The Sense of Humor and Its Relation to Character and Sex

Laughter is loud because it calls for company. The smile is silent, sad, sublime, and may blossom forth unwitnessed. A laugh unheard embarrasses; a smile unseen is even more beautiful than one which is smiled to be seen.

Laughter occurs when libido is released from repressed aggression. Under certain circumstances, such release can occur without witty disguise. Cruel laughter is proof of this point.

Repressed laughter stemming from aggression which is not allowed to break through from the unconscious because it is too daring or not sufficiently disguised may cause a psychosomatic symptom, probably a headache. The headache personality is as a rule found in an intelligent but aggressive individual who inhibits severely the expression of his hostility. He appears to be cool, calm, and collected, but underneath he is torn by strong hostile feelings. Migraine patients are frequently witty. They find a temporary release for their intense hostility in cold, sharp, cutting remarks and witticisms. As Reik expressed it, "A thought murder a day keeps the doctor away."

A sense of humor is a character trait that helps to identify a particular type of person. The practical joker, the tease, the kidder, the mimic, the clown, the cynic, the wit and the humorist, the optimist and his twin brother, the pessimist -- all belong to the large family of people who struggle to find a permissible outlet for their aggression.

The term "to kid" means to treat somebody like a child -- "kid" being an almost universal vernacular for a little child. Like teasing, kidding contains elements of cruelty. The kidder uses his advantage of superior experience, knowledge, or authority to assume a pseudo-authoritarian, powerful, and hostile attitude toward the victim. The threat is pretended, not realized.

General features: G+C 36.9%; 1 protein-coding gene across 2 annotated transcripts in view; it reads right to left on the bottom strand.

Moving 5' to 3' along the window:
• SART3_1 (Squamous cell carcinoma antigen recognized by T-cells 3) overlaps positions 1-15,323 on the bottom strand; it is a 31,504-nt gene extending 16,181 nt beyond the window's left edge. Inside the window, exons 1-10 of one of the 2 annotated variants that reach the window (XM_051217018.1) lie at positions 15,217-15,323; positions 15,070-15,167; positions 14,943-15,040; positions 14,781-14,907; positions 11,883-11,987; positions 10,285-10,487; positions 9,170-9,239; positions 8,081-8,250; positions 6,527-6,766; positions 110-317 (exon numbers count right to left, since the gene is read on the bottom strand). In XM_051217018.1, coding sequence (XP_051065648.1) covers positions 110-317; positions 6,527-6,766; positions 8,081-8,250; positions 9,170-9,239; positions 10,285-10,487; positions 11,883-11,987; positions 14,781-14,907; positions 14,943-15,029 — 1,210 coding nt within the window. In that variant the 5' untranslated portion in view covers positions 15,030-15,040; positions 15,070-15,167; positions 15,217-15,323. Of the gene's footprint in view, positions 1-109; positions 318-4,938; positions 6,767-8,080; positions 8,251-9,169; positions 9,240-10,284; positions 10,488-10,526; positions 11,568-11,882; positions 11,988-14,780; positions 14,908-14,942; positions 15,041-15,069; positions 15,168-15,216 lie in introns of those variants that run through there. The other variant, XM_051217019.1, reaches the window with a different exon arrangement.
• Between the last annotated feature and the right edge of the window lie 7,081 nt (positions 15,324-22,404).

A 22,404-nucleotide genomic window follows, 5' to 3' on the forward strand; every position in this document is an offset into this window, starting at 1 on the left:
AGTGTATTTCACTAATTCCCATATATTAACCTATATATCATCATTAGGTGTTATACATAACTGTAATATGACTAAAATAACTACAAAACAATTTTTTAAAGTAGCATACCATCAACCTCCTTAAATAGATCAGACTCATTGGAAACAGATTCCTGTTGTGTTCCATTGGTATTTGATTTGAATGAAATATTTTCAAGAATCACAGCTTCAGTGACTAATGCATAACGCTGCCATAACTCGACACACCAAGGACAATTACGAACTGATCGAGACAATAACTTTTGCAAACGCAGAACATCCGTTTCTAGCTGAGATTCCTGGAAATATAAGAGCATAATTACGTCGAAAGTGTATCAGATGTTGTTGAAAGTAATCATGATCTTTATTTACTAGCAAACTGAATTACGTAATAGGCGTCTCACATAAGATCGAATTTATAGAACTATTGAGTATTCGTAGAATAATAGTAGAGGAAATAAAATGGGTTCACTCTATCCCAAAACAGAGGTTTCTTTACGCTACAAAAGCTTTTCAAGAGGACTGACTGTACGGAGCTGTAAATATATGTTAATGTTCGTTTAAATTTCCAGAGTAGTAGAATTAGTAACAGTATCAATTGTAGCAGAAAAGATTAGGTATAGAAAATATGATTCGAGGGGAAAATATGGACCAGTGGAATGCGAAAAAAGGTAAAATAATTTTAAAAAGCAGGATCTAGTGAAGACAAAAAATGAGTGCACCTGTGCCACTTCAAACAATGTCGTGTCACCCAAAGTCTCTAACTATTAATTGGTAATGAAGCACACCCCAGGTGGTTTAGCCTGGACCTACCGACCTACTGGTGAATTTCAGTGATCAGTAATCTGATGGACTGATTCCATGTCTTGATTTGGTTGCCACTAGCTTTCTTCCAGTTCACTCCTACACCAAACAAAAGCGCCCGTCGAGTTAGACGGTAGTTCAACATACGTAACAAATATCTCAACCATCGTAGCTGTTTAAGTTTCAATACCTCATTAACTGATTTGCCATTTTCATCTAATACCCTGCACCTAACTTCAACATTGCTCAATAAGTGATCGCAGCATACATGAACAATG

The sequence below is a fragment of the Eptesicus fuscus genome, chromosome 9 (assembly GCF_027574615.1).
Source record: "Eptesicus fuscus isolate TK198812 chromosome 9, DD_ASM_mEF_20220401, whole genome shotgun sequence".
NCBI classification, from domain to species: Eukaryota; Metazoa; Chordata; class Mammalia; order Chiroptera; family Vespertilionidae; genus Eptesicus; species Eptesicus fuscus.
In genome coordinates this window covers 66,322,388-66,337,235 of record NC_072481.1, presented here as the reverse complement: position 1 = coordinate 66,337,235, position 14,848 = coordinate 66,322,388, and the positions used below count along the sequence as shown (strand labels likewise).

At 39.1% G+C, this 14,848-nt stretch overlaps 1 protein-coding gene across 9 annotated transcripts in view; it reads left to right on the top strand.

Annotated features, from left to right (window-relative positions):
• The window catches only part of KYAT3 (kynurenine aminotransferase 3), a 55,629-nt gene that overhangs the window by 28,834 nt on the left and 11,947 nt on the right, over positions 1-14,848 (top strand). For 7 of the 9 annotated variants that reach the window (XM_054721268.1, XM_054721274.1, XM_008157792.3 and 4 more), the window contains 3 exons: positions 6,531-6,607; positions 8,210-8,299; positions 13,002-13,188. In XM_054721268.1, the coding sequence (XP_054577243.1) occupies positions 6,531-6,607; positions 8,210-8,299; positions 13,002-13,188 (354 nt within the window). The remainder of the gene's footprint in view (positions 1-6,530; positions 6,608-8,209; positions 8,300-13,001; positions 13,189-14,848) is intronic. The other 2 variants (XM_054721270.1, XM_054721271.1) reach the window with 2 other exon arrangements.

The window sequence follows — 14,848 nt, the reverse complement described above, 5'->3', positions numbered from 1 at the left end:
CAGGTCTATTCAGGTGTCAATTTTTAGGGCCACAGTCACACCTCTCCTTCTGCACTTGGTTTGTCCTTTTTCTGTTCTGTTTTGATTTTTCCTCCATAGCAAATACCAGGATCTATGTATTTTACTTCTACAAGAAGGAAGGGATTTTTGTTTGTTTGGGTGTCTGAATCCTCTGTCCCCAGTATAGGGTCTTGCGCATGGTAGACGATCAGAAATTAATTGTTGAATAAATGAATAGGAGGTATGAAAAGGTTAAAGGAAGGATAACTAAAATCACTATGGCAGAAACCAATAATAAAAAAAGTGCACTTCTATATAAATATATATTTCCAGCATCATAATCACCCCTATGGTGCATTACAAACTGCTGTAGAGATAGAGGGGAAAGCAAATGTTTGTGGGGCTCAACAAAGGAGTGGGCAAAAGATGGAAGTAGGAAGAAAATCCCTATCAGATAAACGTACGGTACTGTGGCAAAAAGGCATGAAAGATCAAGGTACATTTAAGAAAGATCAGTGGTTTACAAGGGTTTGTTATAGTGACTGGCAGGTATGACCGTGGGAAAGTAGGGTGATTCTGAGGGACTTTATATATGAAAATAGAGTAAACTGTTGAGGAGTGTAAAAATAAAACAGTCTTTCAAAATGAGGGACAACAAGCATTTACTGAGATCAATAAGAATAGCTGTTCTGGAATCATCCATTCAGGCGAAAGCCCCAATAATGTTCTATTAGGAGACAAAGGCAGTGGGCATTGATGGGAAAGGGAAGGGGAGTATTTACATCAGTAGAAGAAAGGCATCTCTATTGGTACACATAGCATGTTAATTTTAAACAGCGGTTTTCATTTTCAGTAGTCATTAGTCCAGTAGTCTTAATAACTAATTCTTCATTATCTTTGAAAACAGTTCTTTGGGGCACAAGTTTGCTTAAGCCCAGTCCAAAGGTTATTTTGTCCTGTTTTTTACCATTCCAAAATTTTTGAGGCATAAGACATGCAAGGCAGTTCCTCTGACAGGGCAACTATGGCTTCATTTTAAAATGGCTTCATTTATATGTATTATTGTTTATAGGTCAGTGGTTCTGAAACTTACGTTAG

The inveterate kidder expresses his own conflict with authority (usually with his parents) and projects it onto his victim. He enacts through his kidding a psychotherapeutic drama. The kidder imitates his father torturing his "kid," who is in a position of humiliation and passive endurance. The kidder hopes through his repeated performance to find the final answer to an old anxiety. He behaves like a soldier who has broken down in combat and must now return to the traumatic battle scene in every nightmare. He reenacts the horrors of battle while sleeping. He tries in his dream to master his anxiety. If the anxiety cannot be mastered, the dream will turn into a nightmare and final awakening. By playing the actively teasing father, the kidder hopes to eliminate the hurt he carries in his heart from his childhood, when he had to take the kidding. He can dish it out but he cannot take it.

Kidding often begins with sniping at some bodily defect or imperfection. It has a further tendency to become patterned and repetitive. In an established group it can develop into a routine, as, for instance, in the locker room of the golf club where there is one bald-headed victim. If the victim does not react with the patience of a Job, he will hear the final taunt: "Come on! I'm only kidding" -as if that were an excuse.

Kidding is almost a masculine prerogative, and homosexuality is a favorite topic. According to unwritten rules, homosexuality may not be mentioned directly; kidding allows only hints as a substitute for the witty disguise. An accusation is not kidding. Here, more than anywhere else, the incorrigible kidder betrays with his kidding a sore spot within himself. The kidder who specializes in homosexual patterns gains two advantages for himself: first, he suspects others of what he himself may be guilty of and in this way externalizes an internal conflict; second, by joking and kidding about homosexuality within a masculine group, he experiences a certain amount of permissible, socially acceptable satisfaction. In other words, the repressed homosexual trend returns only thinly disguised in the form of kidding. Because the disguise in all kidding is usually incomplete and artless, we consider it as a lower, primitive form of having fun.

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